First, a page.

Guterres tapped for second term as UN chief
The 72-year-old former prime minister of Portugal has held the office since 2017 and faced no competition for the next term in the job.
Around 10 other people also sought the post, but they were not formal candidates because none of the 193 UN member states endorsed them.
During a brief closed door session the Security Council voted unanimously to recommend that the General Assembly give Guterres another term, said the council's current president, Estonian ambassador Sven Jurgenson.
Approval from the General Assembly is seen as a formality and expected to take place soon.
He can point to few major diplomatic victories over the past five years. Wars or conflicts in Syria, Yemen and Mali, for instance, are nowhere near resolution.
A peace process has begun in Libya, which descended into violent chaos after the death of Moamer Kadhafi in 2011, but the UN is mainly seen as playing an accompanying role.
Critics also point to the UN's passivity in the face of Myanmar's military crackdown against the Rohingya people since 2017, which UN investigators have said amounts to genocide.
Guterres said last month that "key elements" of his work depended on discretion.
"Sometimes to be effective, it needs to be done discreetly, to establish back channels between parties," Guterres said.
Such channels, he said, "are essential to avoid the worst in the confrontations and to try to find solutions."
Under constant pressure from major powers and small countries alike, Guterres managed to avoid alienating any of the five permanent members of the Security Council. This locked in a second term for him.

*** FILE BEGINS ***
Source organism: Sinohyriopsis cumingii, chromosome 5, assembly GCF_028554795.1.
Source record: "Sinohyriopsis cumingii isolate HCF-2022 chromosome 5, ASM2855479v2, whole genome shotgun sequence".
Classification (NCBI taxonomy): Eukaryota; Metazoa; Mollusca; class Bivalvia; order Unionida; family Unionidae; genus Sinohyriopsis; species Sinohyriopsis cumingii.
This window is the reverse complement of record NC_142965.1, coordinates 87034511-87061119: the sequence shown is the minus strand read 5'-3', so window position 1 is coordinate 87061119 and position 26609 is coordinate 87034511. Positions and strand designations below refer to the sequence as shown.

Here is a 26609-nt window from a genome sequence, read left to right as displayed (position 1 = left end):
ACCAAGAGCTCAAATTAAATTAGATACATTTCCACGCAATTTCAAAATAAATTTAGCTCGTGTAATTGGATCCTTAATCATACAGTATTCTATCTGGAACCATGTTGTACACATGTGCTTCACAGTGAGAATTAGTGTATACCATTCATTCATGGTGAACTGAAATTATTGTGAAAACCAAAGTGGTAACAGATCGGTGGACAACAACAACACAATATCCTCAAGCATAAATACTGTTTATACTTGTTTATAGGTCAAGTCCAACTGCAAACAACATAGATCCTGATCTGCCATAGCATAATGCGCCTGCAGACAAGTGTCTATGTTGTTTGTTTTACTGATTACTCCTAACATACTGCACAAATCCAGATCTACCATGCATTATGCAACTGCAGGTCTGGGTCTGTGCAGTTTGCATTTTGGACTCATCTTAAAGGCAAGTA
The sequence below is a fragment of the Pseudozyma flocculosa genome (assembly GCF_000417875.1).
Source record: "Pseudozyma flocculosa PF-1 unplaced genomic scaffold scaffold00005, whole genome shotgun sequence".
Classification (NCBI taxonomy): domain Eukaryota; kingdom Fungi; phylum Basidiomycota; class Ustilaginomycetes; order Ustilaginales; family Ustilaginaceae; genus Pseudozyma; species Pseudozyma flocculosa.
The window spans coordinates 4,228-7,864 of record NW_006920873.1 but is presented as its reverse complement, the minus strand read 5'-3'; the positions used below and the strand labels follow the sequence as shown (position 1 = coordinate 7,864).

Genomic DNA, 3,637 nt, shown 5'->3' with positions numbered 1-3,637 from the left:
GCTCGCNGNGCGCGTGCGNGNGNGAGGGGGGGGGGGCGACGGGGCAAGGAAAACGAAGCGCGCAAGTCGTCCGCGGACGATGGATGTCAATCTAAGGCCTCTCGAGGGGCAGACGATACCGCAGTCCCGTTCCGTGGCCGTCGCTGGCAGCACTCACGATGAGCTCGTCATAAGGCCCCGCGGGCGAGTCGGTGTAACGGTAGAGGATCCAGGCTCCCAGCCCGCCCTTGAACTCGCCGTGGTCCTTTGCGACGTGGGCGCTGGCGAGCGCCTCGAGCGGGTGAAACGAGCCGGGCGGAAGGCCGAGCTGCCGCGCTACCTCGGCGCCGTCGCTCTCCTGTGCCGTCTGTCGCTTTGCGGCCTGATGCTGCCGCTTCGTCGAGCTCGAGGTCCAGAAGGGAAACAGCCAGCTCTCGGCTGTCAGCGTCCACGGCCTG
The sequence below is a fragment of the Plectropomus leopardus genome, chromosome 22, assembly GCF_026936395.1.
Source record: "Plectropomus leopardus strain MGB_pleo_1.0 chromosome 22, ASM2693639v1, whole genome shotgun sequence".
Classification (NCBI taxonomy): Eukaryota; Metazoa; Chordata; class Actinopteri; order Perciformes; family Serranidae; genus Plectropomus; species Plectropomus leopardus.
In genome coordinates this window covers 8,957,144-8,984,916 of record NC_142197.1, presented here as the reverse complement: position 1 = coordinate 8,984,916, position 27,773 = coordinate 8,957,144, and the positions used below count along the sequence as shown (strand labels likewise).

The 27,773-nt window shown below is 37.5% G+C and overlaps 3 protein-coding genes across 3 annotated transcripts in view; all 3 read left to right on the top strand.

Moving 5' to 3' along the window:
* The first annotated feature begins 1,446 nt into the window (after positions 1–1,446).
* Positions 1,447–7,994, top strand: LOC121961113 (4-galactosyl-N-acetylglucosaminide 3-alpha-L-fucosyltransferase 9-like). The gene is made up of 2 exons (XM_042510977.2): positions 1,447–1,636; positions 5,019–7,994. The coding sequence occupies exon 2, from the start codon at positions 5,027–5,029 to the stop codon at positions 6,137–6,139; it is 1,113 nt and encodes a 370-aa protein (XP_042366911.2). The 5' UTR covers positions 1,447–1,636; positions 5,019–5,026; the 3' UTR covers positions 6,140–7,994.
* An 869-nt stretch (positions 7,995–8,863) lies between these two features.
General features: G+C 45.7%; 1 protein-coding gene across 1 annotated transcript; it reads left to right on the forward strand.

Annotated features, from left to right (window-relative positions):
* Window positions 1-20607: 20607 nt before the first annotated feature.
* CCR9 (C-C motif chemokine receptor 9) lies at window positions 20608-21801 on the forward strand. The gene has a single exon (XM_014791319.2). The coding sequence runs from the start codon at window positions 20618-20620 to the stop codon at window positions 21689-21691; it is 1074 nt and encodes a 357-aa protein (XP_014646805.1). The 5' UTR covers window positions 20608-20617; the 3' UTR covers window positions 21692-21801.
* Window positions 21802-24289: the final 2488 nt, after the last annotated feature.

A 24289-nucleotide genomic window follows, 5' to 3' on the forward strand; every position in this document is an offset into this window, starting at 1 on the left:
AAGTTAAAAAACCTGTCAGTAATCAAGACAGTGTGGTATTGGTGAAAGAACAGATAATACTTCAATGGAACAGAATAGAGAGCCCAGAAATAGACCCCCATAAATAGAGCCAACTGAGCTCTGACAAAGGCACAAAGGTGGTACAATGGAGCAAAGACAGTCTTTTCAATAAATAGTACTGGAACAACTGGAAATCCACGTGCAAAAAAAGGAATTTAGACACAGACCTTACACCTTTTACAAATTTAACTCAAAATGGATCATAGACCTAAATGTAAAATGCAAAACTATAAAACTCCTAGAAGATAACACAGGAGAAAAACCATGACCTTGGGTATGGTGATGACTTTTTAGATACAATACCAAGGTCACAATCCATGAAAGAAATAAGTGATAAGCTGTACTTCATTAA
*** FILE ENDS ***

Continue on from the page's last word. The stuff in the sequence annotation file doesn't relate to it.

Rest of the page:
Criticism from NGOs
"We are in debt to him because the UN did not implode under Trump, which it could have," one diplomat fron one of those five nations said.
Conflict resolution will be the defining challenge of his second term, diplomats say.
"He had a hard time being influential in the resolution of crises, but did his predecessors do any better?" another diplomat said, also speaking on condition of anonymity.
"We will not be able to reach our target solution to climate change if we have not a combined approach to these three areas: oceans, pollution, biodiversity," he said recently. Here, too, he has little success to point to.
On the pandemic, Guterres has spoken out about the ravages of Covid-19 and dangers that still await the world from the health crisis.
But here as well his room for maneuver was limited, as countries opted to fight individual battles against the pandemic rather than make it a team effort against a common enemy.
"Guterres's first term was defined by public silence regarding human rights abuses by China, Russia, and the United States and their allies," said Kenneth Roth, executive director of Human Rights Watch.
"With his reelection behind him, Guterres should use the next five years to become a strong vocal advocate for rights," Roth added.
"His recent willingness to denounce abuses in Myanmar and Belarus should expand to include all governments deserving condemnation, including those that are powerful and protected."